Review: What We Were Promised

Last week, a highly-anticipated novel made its debut: What We Were Promised, by Lucy Tan. Little, Brown sent me a copy in exchange for an honest review — thanks, publisher friends! — and I decided to dive right in almost immediately after I opened the package.

What We Were Promised is a family saga, of sorts, and chock-full of d-r-a-m-a. Tan crafts a story around the Zhen family: Wei and Lina grew up in China before moving to America to pursue lofty dreams of higher education and corporate success. After twenty-some years, the couple has returned to their motherland, a couple decades older and joined this time by their teenage daughter, Karen. During their years abroad, they accrued wealth and success, and Wei was offered the opportunity to oversee his budding company’s newly-opened Shanghai-branch. They move into an elite hotel community at Lanson Suites, where their laundry, cooking, and cleaning are all accomplished by staff members and Lina doesn’t have to lift a finger to do more than shop for extravagant clothes and accessories. Karen spends most of the year in America at an elite boarding school, but summers with her parents in a land that is completely foreign to her.

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The family lives together, but each person seems to occupy a separate sphere of existence, interacting superficially at mealtimes (when Wei makes it home in time) and during rare moments of collective free time. At first glance, I chalked the characters up as superficial; but after deeper reflections on Wei and Lina’s complicated early relationship, I began to see the characters as complex — albeit often shallow — and savored the unwinding of their histories and present lives.

Woven into the narrative of the Zhen family’s daily life, in poignant juxtaposition, is the telling of Sunny’s experiences as first the family’s maid, and later, their ayi (nanny). Sunny is an anomaly: she’s in her late twenties/early thirties (her age is a bit ambiguous) and although she was married once before, she lives a simple, work-driven life as a single woman — childless, no less — in a society that seems to value women more when they are homemakers and wives and mothers. Sunny’s observations bring another dimension to What We Were Promised, offering readers a juicy (and often, maddening) outsider evaluation of the Zhen household.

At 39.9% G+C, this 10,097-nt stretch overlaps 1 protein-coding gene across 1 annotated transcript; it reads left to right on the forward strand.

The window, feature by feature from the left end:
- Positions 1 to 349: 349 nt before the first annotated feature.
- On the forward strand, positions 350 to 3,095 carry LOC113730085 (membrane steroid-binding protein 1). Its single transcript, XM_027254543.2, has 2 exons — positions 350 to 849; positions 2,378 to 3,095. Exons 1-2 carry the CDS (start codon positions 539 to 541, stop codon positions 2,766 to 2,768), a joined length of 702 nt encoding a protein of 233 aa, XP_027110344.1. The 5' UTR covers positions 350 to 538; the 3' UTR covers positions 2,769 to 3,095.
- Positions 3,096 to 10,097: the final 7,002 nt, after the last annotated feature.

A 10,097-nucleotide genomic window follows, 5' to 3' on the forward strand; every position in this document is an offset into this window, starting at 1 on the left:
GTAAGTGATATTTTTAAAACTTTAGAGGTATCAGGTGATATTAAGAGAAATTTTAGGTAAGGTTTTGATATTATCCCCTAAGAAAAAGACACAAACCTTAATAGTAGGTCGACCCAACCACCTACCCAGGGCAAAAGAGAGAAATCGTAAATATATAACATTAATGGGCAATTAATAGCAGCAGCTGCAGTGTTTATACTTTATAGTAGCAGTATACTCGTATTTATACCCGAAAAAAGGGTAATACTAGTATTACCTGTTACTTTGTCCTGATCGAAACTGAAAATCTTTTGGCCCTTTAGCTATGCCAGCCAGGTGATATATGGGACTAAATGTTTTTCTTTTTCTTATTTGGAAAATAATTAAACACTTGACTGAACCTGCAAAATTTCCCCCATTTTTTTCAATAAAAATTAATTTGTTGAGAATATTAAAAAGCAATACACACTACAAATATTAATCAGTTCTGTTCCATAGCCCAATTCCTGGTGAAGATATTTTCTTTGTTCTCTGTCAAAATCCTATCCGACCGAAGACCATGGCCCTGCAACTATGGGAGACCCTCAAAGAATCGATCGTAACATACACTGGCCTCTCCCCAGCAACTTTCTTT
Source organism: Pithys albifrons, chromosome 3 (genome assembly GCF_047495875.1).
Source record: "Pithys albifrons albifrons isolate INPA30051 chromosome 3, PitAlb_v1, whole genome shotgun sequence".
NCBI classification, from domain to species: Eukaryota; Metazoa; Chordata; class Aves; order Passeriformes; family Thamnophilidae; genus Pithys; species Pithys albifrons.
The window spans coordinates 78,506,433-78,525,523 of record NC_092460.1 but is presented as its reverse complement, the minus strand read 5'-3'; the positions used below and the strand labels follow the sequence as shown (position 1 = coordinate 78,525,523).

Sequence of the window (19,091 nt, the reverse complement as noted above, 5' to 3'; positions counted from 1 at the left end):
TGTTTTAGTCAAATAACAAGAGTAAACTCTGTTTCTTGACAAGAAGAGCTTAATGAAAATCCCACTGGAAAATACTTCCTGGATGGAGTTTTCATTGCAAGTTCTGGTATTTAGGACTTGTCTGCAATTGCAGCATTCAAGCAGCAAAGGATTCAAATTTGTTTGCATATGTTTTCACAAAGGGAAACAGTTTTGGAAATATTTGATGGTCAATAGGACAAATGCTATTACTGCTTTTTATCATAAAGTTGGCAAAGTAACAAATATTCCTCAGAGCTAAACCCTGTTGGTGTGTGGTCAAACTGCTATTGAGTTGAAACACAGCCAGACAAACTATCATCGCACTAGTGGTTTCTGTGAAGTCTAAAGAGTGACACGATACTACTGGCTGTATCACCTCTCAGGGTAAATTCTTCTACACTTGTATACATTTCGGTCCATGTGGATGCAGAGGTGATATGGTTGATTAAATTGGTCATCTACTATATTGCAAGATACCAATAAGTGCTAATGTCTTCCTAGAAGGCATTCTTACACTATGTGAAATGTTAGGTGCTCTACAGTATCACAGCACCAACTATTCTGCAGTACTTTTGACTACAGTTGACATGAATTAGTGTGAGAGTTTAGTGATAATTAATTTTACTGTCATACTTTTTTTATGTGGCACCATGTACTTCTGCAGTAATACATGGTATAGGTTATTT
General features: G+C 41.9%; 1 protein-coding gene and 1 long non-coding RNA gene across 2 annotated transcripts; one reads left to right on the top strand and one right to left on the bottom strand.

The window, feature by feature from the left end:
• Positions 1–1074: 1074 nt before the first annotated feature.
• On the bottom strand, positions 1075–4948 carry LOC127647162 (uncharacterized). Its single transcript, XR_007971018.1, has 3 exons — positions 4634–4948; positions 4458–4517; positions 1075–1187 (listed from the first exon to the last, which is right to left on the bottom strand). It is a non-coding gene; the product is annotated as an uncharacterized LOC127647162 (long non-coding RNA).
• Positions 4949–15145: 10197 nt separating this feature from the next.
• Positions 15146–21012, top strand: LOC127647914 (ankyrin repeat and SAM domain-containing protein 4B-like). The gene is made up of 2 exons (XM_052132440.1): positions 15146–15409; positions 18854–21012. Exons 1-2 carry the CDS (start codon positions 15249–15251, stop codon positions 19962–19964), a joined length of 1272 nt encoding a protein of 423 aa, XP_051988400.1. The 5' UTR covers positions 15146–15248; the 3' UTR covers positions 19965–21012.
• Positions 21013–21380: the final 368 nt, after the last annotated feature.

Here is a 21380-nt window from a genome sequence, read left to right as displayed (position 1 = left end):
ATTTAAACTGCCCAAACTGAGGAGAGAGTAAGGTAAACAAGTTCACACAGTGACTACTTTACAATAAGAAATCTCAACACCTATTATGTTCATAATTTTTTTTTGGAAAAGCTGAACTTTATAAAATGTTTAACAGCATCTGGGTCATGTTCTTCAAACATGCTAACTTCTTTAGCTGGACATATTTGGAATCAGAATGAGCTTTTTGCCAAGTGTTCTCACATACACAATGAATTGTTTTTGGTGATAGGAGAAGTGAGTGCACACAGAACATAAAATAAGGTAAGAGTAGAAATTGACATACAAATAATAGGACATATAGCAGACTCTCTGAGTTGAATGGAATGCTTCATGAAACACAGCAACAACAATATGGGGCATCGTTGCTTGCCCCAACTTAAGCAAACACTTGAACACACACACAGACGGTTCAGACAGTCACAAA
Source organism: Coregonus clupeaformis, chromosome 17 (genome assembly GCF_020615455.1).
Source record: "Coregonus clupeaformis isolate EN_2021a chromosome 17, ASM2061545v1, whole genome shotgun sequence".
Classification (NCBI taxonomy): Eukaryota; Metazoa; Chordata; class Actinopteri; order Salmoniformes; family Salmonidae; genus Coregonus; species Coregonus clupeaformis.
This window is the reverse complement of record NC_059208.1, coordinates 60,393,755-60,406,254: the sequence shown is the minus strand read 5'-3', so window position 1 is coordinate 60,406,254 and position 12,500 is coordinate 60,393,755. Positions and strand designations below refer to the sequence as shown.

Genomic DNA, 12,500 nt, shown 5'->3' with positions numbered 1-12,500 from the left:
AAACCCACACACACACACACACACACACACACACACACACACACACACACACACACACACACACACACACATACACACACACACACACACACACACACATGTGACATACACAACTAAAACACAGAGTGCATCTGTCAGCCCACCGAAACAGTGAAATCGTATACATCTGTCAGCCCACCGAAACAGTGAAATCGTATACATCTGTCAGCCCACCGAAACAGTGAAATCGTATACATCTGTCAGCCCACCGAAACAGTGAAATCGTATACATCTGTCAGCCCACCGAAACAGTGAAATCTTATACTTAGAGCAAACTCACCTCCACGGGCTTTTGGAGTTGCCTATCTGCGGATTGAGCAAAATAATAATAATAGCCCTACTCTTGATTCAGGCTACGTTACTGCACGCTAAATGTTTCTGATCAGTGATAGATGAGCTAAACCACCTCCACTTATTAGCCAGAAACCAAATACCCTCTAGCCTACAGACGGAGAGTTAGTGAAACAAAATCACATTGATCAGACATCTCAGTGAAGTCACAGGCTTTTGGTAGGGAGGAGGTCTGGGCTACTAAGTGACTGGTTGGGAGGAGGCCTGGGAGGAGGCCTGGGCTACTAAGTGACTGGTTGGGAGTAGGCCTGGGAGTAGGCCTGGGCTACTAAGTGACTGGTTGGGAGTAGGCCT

While this book didn’t quite shake me as much as I expected it to, I did find a great deal to appreciate in Tan’s work. Her themes of cultural displacement + collective identity gave WWWP a dimension I didn’t think I’d find at the onset of the novel. The family dynamic (or quiet dysfunction, if you will), combined with the bitter taste of rotting dreams, created an atmosphere of regret and desire that made this book a compelling read.

Overall: 4 stars. Read this one if you’re a fan of family dramas and stories that span cultures. What We Were Promised is in the vein of The Leavers (think longing to belong and unfulfilling life choices), Winter Garden (think tension, unresolved pasts, and sibling rivalry/competition/contempt), and

3 New Releases You Won’t Want to Miss

June is upon us, and with it, a wealth of delightful new book releases. I’ve had my eye on several upcoming titles — chiefly, Us Against You by Fredrik Backman, the sequel to Beartown — but I’ve also been fortunate enough to receive advance copies of a handful of distinctly different books that I rather enjoyed and want to share with everyone!

The Ones We Choose by Julie Clark. Fiction, 368 pages. This novel was released May 8 by Gallery Books. It’s part family drama, part science lesson — and believe me when I tell you, as a very unscientific-minded individual, the science component of this book completely made the story. Paige Robson, main character and geneticist extraordinaire, is a single mother to an increasingly inquisitive 8-year-old boy named Miles. She’s always been honest with Miles: he was conceived via sperm donor. She’s also done a fantastic job of raising her son collectively with her mother and her sister’s family. However, Paige didn’t account for the boy’s desperate need to know who his biological father is — and his fury at her, for having deprived him this standard piece of the family pie. All Paige knows for certain is that her own father was a deeply disappointing figure in her own life, and she wants so much more for Miles.

When Miles makes a friend at his new school, Paige is thrilled — twofold, when she realizes his mom is fun for her to hang around, too. And while the families become closer, Paige begins to let her guard down one day at a time . . . until a few cataclysmic events coincide to turn her life upside down.